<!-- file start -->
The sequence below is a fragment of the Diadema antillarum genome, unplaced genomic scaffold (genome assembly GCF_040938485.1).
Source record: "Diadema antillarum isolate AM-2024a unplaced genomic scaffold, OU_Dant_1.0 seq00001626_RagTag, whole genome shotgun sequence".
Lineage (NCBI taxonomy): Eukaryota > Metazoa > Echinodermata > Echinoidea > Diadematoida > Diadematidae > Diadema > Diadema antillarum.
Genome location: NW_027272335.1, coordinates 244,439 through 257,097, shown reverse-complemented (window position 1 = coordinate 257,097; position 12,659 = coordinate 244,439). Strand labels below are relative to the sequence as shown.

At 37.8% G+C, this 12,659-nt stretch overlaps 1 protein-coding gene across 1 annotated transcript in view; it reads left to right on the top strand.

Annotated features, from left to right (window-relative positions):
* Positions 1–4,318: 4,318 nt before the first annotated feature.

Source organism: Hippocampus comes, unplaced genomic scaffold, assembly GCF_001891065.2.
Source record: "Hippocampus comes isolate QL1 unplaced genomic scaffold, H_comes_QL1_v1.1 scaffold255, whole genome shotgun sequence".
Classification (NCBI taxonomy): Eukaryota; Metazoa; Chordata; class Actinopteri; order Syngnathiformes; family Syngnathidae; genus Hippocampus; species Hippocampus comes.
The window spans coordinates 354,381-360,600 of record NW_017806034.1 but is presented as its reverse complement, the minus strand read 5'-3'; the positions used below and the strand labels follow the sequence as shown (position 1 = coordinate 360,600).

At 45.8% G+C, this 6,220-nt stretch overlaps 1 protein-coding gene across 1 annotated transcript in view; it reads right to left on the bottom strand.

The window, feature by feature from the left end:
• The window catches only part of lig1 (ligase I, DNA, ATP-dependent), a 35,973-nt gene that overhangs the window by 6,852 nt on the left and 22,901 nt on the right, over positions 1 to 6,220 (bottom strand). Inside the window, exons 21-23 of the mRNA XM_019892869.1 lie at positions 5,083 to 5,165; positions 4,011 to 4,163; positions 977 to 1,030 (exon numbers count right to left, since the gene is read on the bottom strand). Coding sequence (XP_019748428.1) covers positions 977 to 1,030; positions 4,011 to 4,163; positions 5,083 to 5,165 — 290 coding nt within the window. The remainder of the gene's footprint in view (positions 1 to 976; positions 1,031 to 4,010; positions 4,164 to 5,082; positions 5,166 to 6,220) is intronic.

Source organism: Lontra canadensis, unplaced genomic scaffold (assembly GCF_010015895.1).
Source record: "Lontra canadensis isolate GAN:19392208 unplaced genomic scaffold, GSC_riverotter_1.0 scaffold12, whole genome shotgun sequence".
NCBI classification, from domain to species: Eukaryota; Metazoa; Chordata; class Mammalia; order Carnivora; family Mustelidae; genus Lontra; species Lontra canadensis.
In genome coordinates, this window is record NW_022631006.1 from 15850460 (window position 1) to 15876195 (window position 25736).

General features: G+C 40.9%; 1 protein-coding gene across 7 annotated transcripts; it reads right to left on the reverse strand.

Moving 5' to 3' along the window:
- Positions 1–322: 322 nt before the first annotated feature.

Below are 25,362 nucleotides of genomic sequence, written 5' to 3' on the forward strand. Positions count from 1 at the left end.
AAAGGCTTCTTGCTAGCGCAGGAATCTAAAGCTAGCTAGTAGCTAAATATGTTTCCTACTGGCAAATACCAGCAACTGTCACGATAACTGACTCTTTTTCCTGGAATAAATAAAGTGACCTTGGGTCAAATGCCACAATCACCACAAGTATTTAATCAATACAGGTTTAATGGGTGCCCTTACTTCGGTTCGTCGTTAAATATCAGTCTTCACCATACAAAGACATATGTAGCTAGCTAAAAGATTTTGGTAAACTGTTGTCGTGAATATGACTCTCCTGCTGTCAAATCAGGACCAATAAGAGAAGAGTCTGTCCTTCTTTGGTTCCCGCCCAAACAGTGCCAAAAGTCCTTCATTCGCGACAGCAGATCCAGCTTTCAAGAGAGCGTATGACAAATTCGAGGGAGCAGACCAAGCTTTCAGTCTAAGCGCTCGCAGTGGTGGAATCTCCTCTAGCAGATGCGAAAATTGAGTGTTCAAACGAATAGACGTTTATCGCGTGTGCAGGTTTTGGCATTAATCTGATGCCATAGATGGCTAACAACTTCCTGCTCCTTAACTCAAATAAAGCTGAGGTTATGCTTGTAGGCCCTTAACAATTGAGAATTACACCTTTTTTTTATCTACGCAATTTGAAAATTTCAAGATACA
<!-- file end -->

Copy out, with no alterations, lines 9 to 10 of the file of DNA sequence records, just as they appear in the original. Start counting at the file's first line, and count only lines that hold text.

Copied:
Source record: "Hippocampus comes isolate QL1 unplaced genomic scaffold, H_comes_QL1_v1.1 scaffold255, whole genome shotgun sequence".
Classification (NCBI taxonomy): Eukaryota; Metazoa; Chordata; class Actinopteri; order Syngnathiformes; family Syngnathidae; genus Hippocampus; species Hippocampus comes.